427252 Vacuum Compression Molding As Screening Approach for Hot-Melt Extruded Dosage Forms

Wednesday, November 11, 2015
Exhibit Hall 1 (Salt Palace Convention Center)
Theresa R. Hörmann1, Daniel Treffer1, Gerold Koscher2 and Johannes G. Khinast3, (1)Institute for Process and Particle Engineering, Graz University of Technology, Graz, Austria, (2)Area 3 - Continuous Manufacturing, Research Center Pharmaceutical Engineering Graz GmbH, Graz, Austria, (3)Institute of Process and Particle Engineering, Graz University of Technology, Graz, Austria

Hot melt extrusion (HME) is a continuous process with growing importance for the pharmaceutical industry [1]. It is a robust production process for solid dispersions. Solid dispersions can increase the solubility of the active pharmaceutical ingredient (API) in case of poor crystalline solubility or they can help to tailor a formulation to a certain API release behavior [2].

Often, HME supplies intermediates in form of pellets, which are processed via conventional tablet compaction or capsule filling to the final dosage form. Recently, injection molded dosage forms gained the interest since they offer several advantages [3]. They can have high hardness or high elasticity which are requested for example for abuse resistant formulations or implants. However, the effect of interactions between formulation, process parameters and product properties is not well understood. Thus, in general, HME formulation development usually requires a host of experimental attempts. In many cases, formulation screening is performed with small-scale extruders, for example with conical twin-screw extruders, which typically require 5 gram of material. The extruder delivers molten material which is typically collected as strand and cut into small pieces, which are then analyzed with respect to their suitability for the indented dosage form and release profile. However, many of the analyzed properties are impacted by several parameters concurrently. For example, the drug release profile is strongly impacted by the type of solid dispersion and the available exchange surface. Thus, for example defined geometries can simplify formulation screening since less parameters superimpose.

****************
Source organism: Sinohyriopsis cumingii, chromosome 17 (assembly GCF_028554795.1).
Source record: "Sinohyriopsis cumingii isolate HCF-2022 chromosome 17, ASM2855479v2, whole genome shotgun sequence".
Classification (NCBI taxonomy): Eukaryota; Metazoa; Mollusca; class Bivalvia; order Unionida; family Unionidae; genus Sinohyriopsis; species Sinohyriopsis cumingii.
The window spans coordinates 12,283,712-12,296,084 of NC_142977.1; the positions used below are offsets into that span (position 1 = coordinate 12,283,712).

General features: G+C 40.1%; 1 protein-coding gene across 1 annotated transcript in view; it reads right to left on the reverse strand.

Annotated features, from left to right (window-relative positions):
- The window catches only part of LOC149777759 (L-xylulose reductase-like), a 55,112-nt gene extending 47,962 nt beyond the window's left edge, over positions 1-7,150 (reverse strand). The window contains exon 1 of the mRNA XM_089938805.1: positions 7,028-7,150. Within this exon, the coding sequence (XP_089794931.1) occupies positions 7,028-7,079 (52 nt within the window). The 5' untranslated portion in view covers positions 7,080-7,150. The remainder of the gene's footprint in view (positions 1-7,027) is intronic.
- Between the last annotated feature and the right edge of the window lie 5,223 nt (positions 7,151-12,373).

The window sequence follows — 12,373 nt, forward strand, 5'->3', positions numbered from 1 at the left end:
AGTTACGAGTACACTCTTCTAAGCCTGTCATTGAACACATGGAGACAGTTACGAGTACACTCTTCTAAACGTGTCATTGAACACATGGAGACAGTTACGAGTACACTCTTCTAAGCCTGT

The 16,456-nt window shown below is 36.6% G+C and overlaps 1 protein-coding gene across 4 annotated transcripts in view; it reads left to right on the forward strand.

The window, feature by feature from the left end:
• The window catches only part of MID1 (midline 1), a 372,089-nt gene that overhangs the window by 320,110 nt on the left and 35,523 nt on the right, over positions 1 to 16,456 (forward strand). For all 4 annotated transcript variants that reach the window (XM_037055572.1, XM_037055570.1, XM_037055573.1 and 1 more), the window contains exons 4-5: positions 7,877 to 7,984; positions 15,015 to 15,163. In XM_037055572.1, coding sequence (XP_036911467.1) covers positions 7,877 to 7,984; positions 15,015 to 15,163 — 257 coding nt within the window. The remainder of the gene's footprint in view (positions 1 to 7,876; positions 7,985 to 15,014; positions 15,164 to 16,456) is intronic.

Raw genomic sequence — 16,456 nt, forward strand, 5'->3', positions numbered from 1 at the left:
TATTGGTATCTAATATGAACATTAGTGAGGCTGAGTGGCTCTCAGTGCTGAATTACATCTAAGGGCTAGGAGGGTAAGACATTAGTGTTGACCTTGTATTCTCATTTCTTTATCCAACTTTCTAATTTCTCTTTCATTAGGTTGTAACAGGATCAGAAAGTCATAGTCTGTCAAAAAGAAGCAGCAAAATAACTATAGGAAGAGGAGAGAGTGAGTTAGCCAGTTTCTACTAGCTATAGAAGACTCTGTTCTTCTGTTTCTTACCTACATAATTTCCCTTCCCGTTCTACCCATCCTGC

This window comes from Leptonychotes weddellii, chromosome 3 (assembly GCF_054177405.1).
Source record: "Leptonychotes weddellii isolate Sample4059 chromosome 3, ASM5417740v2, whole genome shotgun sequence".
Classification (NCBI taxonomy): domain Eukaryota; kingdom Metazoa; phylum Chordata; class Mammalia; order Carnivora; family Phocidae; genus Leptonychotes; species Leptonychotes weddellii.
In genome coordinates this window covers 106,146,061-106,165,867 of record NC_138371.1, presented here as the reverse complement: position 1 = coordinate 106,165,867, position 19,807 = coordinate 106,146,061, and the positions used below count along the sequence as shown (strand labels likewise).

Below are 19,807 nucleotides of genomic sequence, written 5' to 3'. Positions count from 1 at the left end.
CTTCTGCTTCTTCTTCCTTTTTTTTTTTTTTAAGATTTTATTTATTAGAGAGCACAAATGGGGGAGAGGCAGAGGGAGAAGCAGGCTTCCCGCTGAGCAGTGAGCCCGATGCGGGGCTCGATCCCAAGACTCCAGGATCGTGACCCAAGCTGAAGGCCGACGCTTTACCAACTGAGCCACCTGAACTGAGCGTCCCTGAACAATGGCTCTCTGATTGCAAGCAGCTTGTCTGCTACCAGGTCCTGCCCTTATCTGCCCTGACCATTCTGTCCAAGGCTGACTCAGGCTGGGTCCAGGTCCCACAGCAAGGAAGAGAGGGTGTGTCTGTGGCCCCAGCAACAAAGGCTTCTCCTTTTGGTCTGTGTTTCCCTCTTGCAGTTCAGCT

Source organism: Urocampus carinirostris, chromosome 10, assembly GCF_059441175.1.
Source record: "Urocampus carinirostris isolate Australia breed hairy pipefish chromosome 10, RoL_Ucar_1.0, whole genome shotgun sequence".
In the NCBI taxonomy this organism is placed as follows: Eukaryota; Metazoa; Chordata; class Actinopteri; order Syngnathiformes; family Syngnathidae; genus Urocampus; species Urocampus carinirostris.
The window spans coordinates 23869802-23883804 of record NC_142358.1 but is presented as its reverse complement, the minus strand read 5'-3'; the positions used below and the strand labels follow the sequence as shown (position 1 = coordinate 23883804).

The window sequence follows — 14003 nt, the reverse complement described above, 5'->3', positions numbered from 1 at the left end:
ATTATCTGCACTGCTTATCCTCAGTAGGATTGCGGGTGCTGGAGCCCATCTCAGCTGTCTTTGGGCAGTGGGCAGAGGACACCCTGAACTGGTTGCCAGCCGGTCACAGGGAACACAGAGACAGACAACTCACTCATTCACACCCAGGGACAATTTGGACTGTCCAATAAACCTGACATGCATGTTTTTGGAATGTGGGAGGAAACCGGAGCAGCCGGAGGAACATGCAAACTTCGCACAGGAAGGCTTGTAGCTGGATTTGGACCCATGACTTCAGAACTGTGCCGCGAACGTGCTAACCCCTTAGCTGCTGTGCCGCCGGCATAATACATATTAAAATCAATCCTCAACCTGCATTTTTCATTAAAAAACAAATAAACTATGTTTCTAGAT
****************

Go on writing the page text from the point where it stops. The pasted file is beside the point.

This work presents an alternative screening approach that requires less than 1 gram of material for the production of one sample tablet. A novel vacuum compression molding (VCM) tool has been developed. A powdery mixture of raw materials is filled into the sampling chamber. Subsequently, the tool is evacuated and heated above the melting point forming a homogeneous bubble-free tablet. Stickiness issues are prevented by the used PTFE coated release foils. Formulations consisting of matrix polymers and an API have been produced via the proposed method. The obtained tablets are analyzed by standard screening analysis tools (DSC, dissolution testing, etc.). The results are compared to results obtained from extruded material analyzed by the same methods. The comparison shows that similar results can be obtained with less effort. Thus, it has been demonstrated that VCM can be a useful tool in formulation development as it reduces workload and the required material amount.


[1]       M. A. Repka, N. Langley, and J. DiNunzio, Melt Extrusion - Materials, Technology and Drug Product Design. New York, Heidelberg, Dordrecht, London: Springer, 2013.

[2]       E. Roblegg, E. Jäger, A. Hodzic, G. Koscher, S. Mohr, A. Zimmer, and J. Khinast, “Development of sustained-release lipophilic calcium stearate pellets via hot melt extrusion.,” Eur. J. Pharm. Biopharm., vol. 79, no. 3, pp. 635–45, Nov. 2011.

[3]        L. Zema, G. Loreti, A. Melocchi, A. Maroni, and A. Gazzaniga, “Injection Molding and its application to drug delivery.,” J. Control. Release, vol. 159, no. 3, pp. 324–31, May 2012.

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See more of this Session: Poster Session: Pharmaceutical
See more of this Group/Topical: Pharmaceutical Discovery, Development and Manufacturing Forum